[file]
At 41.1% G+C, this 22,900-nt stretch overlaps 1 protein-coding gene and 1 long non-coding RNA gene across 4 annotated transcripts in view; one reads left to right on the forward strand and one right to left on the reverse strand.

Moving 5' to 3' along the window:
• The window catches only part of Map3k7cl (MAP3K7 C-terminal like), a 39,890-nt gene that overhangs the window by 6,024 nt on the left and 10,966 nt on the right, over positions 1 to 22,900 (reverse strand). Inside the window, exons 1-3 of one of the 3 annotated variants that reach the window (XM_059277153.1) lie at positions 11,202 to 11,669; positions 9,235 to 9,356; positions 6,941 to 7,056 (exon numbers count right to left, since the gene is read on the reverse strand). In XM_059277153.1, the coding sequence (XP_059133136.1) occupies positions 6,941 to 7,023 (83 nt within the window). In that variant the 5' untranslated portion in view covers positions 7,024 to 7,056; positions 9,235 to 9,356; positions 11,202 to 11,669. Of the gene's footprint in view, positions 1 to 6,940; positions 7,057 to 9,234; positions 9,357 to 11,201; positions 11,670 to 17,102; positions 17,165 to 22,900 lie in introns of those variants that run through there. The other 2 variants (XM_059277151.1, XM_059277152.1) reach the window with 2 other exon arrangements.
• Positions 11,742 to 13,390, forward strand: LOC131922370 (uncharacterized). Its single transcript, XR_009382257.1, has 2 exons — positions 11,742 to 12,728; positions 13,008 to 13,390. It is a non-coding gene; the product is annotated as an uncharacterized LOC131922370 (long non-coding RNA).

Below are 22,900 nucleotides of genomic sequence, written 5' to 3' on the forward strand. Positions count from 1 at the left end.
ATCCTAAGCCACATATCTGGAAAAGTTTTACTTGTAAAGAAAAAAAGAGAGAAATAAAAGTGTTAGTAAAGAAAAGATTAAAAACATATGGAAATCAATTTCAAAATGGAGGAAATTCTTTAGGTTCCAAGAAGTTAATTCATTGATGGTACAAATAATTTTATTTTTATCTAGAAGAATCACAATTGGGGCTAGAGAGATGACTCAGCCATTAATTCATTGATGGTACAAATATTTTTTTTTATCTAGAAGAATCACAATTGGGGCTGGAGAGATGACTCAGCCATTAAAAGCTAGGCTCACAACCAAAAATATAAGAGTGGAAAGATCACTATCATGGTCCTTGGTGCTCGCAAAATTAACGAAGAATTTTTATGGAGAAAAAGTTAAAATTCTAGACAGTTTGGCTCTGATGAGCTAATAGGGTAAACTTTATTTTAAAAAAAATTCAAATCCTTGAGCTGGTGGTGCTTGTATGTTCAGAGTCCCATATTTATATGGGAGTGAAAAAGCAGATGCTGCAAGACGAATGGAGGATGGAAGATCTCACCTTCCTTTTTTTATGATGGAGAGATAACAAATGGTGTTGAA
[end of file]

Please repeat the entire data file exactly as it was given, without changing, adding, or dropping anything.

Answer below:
At 41.1% G+C, this 22,900-nt stretch overlaps 1 protein-coding gene and 1 long non-coding RNA gene across 4 annotated transcripts in view; one reads left to right on the forward strand and one right to left on the reverse strand.

Moving 5' to 3' along the window:
• The window catches only part of Map3k7cl (MAP3K7 C-terminal like), a 39,890-nt gene that overhangs the window by 6,024 nt on the left and 10,966 nt on the right, over positions 1 to 22,900 (reverse strand). Inside the window, exons 1-3 of one of the 3 annotated variants that reach the window (XM_059277153.1) lie at positions 11,202 to 11,669; positions 9,235 to 9,356; positions 6,941 to 7,056 (exon numbers count right to left, since the gene is read on the reverse strand). In XM_059277153.1, the coding sequence (XP_059133136.1) occupies positions 6,941 to 7,023 (83 nt within the window). In that variant the 5' untranslated portion in view covers positions 7,024 to 7,056; positions 9,235 to 9,356; positions 11,202 to 11,669. Of the gene's footprint in view, positions 1 to 6,940; positions 7,057 to 9,234; positions 9,357 to 11,201; positions 11,670 to 17,102; positions 17,165 to 22,900 lie in introns of those variants that run through there. The other 2 variants (XM_059277151.1, XM_059277152.1) reach the window with 2 other exon arrangements.
• Positions 11,742 to 13,390, forward strand: LOC131922370 (uncharacterized). Its single transcript, XR_009382257.1, has 2 exons — positions 11,742 to 12,728; positions 13,008 to 13,390. It is a non-coding gene; the product is annotated as an uncharacterized LOC131922370 (long non-coding RNA).

Below are 22,900 nucleotides of genomic sequence, written 5' to 3' on the forward strand. Positions count from 1 at the left end.
ATCCTAAGCCACATATCTGGAAAAGTTTTACTTGTAAAGAAAAAAAGAGAGAAATAAAAGTGTTAGTAAAGAAAAGATTAAAAACATATGGAAATCAATTTCAAAATGGAGGAAATTCTTTAGGTTCCAAGAAGTTAATTCATTGATGGTACAAATAATTTTATTTTTATCTAGAAGAATCACAATTGGGGCTAGAGAGATGACTCAGCCATTAATTCATTGATGGTACAAATATTTTTTTTTATCTAGAAGAATCACAATTGGGGCTGGAGAGATGACTCAGCCATTAAAAGCTAGGCTCACAACCAAAAATATAAGAGTGGAAAGATCACTATCATGGTCCTTGGTGCTCGCAAAATTAACGAAGAATTTTTATGGAGAAAAAGTTAAAATTCTAGACAGTTTGGCTCTGATGAGCTAATAGGGTAAACTTTATTTTAAAAAAAATTCAAATCCTTGAGCTGGTGGTGCTTGTATGTTCAGAGTCCCATATTTATATGGGAGTGAAAAAGCAGATGCTGCAAGACGAATGGAGGATGGAAGATCTCACCTTCCTTTTTTTATGATGGAGAGATAACAAATGGTGTTGAA